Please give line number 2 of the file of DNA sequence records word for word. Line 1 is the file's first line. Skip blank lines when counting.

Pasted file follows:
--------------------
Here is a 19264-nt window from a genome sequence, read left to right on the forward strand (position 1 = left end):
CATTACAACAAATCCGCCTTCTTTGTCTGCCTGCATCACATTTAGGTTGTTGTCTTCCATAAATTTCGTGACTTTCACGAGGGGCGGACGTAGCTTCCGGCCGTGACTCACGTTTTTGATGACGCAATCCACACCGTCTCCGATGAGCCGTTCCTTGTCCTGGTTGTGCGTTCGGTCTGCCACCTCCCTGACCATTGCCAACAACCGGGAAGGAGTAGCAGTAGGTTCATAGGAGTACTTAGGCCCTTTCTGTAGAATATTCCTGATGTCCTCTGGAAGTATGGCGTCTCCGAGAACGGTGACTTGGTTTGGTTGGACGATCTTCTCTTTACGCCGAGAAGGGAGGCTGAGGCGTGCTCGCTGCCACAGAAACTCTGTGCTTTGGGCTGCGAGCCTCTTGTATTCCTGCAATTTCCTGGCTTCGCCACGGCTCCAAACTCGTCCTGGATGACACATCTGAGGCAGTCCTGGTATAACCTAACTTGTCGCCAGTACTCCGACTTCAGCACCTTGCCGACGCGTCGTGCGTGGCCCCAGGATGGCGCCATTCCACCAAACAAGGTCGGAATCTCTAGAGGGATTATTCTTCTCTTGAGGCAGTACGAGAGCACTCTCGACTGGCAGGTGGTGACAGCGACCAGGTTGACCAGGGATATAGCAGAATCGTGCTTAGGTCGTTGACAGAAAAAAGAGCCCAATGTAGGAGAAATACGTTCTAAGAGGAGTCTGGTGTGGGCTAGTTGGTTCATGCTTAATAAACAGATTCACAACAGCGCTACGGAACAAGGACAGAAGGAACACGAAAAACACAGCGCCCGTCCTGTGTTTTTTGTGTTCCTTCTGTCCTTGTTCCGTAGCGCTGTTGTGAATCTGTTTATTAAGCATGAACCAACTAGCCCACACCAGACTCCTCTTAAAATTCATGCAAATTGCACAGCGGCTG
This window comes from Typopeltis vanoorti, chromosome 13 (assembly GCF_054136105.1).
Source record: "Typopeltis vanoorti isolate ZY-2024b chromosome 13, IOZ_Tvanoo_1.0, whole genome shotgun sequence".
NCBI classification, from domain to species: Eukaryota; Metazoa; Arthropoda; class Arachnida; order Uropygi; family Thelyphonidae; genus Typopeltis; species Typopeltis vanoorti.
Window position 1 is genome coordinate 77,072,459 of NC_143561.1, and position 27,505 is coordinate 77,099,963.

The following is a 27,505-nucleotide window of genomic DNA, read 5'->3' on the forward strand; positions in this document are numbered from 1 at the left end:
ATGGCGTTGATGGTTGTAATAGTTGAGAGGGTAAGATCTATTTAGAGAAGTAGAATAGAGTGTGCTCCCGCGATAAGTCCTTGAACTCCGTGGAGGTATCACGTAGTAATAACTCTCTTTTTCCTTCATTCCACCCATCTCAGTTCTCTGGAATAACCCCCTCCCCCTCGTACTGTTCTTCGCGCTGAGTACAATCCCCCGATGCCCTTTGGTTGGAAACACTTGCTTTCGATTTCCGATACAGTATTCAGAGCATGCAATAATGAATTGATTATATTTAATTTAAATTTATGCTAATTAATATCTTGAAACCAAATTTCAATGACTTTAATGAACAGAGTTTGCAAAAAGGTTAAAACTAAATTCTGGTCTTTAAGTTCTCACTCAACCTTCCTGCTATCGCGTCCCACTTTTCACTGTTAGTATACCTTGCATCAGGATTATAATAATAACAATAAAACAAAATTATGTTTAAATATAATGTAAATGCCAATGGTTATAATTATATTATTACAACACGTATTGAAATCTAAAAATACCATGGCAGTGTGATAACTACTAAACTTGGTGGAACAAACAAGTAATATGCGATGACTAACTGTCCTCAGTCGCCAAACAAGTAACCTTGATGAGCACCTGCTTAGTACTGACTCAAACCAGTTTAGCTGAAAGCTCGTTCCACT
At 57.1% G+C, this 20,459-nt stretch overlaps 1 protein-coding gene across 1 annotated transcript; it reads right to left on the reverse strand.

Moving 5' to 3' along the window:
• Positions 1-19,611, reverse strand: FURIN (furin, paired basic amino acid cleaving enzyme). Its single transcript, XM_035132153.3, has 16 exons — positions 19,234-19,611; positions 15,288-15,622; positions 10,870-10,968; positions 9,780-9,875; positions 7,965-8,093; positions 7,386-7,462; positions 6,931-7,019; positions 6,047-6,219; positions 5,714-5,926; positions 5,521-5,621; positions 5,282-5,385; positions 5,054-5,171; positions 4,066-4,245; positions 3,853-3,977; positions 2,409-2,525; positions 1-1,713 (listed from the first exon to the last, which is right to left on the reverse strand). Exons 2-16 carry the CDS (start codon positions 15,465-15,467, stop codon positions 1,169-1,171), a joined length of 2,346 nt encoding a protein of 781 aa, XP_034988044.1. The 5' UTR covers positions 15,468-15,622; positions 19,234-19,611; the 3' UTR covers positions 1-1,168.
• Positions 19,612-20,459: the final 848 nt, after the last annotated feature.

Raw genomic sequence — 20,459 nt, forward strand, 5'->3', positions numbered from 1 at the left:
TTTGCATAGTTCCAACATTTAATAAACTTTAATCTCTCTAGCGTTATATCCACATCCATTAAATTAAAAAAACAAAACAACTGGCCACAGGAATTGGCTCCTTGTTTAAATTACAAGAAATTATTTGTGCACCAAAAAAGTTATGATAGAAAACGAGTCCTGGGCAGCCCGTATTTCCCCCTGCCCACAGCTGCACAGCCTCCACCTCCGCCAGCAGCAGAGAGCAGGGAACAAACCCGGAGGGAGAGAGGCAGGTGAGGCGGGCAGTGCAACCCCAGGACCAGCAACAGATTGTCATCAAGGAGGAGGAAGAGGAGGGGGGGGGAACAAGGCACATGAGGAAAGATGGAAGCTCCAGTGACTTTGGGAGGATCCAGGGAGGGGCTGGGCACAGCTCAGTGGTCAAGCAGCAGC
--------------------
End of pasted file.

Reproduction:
CATTACAACAAATCCGCCTTCTTTGTCTGCCTGCATCACATTTAGGTTGTTGTCTTCCATAAATTTCGTGACTTTCACGAGGGGCGGACGTAGCTTCCGGCCGTGACTCACGTTTTTGATGACGCAATCCACACCGTCTCCGATGAGCCGTTCCTTGTCCTGGTTGTGCGTTCGGTCTGCCACCTCCCTGACCATTGCCAACAACCGGGAAGGAGTAGCAGTAGGTTCATAGGAGTACTTAGGCCCTTTCTGTAGAATATTCCTGATGTCCTCTGGAAGTATGGCGTCTCCGAGAACGGTGACTTGGTTTGGTTGGACGATCTTCTCTTTACGCCGAGAAGGGAGGCTGAGGCGTGCTCGCTGCCACAGAAACTCTGTGCTTTGGGCTGCGAGCCTCTTGTATTCCTGCAATTTCCTGGCTTCGCCACGGCTCCAAACTCGTCCTGGATGACACATCTGAGGCAGTCCTGGTATAACCTAACTTGTCGCCAGTACTCCGACTTCAGCACCTTGCCGACGCGTCGTGCGTGGCCCCAGGATGGCGCCATTCCACCAAACAAGGTCGGAATCTCTAGAGGGATTATTCTTCTCTTGAGGCAGTACGAGAGCACTCTCGACTGGCAGGTGGTGACAGCGACCAGGTTGACCAGGGATATAGCAGAATCGTGCTTAGGTCGTTGACAGAAAAAAGAGCCCAATGTAGGAGAAATACGTTCTAAGAGGAGTCTGGTGTGGGCTAGTTGGTTCATGCTTAATAAACAGATTCACAACAGCGCTACGGAACAAGGACAGAAGGAACACGAAAAACACAGCGCCCGTCCTGTGTTTTTTGTGTTCCTTCTGTCCTTGTTCCGTAGCGCTGTTGTGAATCTGTTTATTAAGCATGAACCAACTAGCCCACACCAGACTCCTCTTAAAATTCATGCAAATTGCACAGCGGCTG